Whilst watching youtube video of an occasional Soyuz spacecraft launch (Soyuz ТМА-19М in this case), I've noticed (at 8:07) this large bundle of books.
Another video of TMA-16M flight at 39:40 shows two paper checklists and one tablet being in active use by the crew during the flight, and, in addition to this, the large bundle of books stored in what essentially looks like a dedicated compartment on the right.
I can only assume that these are manuals and instructions for the crew (as opposed to being part of the mission payload to be delivered to ISS), otherwise why would they be located in such a spot, within the crew's easy access.
There seems to be 9 volumes of the "books" in the first screenshot. I might be mistaking, but it seems to be too much of printed instructions to be potentially used during short 6-hour mission (which is mostly to deliver crew to ISS and then later to return the crew back to Earth).
I don't know for sure, but for comparison, much more sophisticated Apollo missions probably had not much more (if not less) of printed instructions on board (I.e. flight plan, LM timeline book, EVA checklist etc.).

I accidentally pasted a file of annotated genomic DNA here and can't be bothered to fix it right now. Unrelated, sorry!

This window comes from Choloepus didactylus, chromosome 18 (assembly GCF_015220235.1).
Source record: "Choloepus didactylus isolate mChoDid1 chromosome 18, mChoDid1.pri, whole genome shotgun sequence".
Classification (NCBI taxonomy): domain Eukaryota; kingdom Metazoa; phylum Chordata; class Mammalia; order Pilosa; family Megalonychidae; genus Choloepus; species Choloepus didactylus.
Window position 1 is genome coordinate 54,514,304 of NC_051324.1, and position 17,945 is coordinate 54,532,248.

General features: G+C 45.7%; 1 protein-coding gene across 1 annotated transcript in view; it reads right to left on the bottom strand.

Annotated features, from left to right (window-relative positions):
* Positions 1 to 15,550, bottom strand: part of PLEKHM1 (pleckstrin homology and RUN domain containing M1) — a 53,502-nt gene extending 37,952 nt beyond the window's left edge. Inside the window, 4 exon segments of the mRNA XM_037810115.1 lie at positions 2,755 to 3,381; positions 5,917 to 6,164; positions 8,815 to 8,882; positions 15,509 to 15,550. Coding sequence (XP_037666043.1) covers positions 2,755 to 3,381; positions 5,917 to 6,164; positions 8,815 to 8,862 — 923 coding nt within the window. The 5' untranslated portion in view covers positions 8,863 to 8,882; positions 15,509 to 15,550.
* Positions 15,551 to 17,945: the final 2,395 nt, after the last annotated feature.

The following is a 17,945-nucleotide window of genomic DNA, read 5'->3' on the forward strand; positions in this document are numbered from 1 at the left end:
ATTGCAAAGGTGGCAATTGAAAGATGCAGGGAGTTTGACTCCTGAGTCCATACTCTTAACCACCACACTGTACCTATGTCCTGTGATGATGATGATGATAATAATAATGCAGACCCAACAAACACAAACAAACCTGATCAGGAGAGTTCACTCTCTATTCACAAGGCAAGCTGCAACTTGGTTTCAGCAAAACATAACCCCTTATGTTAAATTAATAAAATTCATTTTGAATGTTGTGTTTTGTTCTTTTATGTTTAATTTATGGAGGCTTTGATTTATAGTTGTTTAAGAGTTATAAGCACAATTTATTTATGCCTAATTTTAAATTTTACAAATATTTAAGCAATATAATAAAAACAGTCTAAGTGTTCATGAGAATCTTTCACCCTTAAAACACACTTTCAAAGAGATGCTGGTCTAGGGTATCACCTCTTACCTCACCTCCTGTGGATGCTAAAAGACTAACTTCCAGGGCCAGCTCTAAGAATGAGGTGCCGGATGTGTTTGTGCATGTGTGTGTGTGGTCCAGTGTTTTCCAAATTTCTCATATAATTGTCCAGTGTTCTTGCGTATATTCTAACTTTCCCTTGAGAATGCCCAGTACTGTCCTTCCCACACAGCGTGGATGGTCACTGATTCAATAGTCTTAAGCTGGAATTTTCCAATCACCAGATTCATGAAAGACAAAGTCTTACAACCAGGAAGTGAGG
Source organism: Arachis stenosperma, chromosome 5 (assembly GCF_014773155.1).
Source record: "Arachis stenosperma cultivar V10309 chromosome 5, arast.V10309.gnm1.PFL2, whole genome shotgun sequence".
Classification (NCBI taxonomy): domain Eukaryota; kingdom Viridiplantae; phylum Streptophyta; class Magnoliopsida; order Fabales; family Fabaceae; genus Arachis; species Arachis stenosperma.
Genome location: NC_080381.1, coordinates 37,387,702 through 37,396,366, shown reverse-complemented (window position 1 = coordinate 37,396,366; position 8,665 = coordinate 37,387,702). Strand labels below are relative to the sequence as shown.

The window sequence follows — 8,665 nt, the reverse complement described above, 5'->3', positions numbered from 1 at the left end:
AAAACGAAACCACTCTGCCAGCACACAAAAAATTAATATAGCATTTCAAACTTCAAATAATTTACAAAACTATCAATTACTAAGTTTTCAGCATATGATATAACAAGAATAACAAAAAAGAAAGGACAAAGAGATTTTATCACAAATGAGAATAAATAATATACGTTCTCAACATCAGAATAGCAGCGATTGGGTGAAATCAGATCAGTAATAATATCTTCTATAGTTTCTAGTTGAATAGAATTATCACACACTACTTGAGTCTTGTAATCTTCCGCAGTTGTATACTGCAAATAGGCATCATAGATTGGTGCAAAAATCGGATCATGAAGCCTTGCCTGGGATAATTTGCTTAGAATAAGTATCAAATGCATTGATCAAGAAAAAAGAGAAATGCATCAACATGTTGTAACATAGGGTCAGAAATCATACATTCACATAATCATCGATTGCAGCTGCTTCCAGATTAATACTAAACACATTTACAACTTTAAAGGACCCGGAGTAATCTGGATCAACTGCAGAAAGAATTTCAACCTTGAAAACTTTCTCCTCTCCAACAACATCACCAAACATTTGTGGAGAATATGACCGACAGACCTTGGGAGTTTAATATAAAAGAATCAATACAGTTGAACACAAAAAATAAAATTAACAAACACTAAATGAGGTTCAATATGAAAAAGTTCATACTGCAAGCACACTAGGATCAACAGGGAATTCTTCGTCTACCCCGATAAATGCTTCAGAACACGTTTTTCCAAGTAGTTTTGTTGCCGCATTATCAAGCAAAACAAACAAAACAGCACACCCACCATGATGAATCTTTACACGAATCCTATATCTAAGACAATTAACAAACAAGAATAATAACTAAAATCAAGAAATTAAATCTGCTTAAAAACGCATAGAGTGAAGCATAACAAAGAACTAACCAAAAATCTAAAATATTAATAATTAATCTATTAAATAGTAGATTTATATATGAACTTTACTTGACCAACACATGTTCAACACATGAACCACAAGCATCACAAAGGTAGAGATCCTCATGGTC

I don't know what these "books" in the Soyuz are (i.e. are they really instructions for the crew for various non-standard situationss and/or spacecraft's assemblies manuals or not), but if that is true, I am wondering why there is so many of them.
One of the reasons could be that there is actually a small amount of them and they are just simply duplicated in two or more languages, for example.
But my main question is: Being quite a bit more complex system, in comparison with Soyuz, how much of the printed materials (manuals and instructions for the crew's use) were on the Space Shuttle flights for the ISS-related missions (the reason I limit the question for these type of missions is because they would be more or less similarly tasked and having similar (i.e. short) length)?